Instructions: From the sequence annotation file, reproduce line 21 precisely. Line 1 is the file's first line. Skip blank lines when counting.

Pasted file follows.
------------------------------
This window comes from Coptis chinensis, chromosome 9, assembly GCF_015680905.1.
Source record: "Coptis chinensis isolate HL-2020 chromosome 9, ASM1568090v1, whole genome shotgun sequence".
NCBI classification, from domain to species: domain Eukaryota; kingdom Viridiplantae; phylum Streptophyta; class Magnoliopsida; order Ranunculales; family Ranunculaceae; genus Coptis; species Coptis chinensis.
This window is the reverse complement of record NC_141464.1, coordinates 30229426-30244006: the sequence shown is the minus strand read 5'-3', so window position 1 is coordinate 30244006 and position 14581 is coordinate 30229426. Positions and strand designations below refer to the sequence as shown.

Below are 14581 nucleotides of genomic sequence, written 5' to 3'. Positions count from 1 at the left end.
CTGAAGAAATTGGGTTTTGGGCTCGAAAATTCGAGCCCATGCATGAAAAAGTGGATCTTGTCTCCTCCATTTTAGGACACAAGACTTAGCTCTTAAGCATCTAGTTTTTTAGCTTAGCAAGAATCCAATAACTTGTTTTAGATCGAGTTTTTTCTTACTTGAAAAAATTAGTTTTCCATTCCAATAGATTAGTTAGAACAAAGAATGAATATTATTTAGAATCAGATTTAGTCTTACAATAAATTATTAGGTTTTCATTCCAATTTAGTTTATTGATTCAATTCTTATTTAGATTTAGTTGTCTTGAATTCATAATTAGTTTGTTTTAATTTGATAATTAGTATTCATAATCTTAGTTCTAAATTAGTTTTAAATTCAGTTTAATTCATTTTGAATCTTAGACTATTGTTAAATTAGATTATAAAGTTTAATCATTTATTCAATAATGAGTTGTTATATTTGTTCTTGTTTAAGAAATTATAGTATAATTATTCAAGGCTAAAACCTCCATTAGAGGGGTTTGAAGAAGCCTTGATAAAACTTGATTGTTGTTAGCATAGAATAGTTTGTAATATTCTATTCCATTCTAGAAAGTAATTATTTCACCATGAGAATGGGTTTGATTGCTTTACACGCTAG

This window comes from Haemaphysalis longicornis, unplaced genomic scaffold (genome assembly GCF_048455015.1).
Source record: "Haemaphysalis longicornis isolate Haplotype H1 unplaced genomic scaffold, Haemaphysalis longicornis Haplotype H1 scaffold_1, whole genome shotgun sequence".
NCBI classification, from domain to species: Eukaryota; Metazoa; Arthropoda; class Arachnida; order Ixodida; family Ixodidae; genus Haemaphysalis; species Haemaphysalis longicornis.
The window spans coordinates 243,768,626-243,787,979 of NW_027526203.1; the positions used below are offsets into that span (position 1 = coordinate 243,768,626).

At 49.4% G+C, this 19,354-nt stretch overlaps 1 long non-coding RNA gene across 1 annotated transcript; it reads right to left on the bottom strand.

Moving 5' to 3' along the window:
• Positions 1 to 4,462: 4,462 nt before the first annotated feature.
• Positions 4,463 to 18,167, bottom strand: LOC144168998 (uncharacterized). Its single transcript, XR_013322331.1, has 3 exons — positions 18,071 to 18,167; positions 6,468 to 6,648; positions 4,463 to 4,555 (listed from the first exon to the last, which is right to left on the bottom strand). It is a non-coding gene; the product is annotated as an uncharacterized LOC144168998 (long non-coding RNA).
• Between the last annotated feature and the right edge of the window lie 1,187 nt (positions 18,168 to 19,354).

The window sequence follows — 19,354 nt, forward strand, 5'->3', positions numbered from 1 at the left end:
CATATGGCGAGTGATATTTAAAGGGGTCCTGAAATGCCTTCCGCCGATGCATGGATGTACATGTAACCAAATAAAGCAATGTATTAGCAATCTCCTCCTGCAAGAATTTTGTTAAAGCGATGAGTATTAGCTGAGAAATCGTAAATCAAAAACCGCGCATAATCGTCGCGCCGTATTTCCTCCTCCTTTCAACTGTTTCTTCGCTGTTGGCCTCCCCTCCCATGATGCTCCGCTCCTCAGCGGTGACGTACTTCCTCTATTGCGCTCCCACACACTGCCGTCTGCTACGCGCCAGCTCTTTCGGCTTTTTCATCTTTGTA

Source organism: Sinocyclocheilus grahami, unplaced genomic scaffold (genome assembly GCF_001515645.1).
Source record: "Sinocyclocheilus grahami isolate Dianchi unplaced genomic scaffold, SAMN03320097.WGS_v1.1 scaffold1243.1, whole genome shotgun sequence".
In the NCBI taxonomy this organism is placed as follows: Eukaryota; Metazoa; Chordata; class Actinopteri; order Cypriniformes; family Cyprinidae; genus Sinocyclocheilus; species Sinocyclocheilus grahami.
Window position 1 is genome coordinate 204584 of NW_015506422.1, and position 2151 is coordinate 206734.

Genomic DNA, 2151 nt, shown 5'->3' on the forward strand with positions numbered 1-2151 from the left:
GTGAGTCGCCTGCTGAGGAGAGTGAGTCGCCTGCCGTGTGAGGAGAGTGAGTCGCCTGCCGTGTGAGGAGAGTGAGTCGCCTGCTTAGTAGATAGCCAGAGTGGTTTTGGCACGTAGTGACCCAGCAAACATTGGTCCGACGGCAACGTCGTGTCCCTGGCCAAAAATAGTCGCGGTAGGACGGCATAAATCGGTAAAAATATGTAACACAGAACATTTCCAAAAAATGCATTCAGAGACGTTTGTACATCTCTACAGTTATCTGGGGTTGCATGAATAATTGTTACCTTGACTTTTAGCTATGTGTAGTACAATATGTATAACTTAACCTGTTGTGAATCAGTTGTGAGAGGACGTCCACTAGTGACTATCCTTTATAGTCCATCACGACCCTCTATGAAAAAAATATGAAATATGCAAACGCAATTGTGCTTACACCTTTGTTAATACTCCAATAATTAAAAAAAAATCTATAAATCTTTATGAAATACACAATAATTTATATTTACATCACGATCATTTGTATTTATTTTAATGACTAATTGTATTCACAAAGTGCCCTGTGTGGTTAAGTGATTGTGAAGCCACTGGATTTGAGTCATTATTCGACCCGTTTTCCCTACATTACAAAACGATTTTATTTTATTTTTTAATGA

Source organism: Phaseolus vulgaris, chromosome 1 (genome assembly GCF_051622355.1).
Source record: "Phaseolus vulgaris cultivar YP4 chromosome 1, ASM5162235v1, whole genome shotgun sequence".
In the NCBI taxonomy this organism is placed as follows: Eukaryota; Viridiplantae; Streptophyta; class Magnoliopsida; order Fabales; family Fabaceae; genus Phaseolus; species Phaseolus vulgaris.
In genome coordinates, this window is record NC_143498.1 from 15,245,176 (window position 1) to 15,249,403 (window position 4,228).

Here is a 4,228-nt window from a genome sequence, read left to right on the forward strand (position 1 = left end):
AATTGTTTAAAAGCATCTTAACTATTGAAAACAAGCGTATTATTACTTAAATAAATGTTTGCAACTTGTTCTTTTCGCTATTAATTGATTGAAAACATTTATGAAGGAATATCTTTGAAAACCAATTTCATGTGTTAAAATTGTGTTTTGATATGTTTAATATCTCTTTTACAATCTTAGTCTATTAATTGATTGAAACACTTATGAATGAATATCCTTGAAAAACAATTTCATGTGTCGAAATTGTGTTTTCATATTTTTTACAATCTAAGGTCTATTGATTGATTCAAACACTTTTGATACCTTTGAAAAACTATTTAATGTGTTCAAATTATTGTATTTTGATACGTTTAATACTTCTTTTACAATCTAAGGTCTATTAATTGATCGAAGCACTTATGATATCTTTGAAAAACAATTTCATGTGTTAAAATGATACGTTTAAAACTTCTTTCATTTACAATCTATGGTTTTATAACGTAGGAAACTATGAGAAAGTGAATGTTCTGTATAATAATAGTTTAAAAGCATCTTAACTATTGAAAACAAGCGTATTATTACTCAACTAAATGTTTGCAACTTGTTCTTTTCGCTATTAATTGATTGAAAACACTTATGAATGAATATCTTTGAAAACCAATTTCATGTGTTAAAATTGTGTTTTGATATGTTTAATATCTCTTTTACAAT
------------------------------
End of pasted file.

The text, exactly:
Window position 1 is genome coordinate 204584 of NW_015506422.1, and position 2151 is coordinate 206734.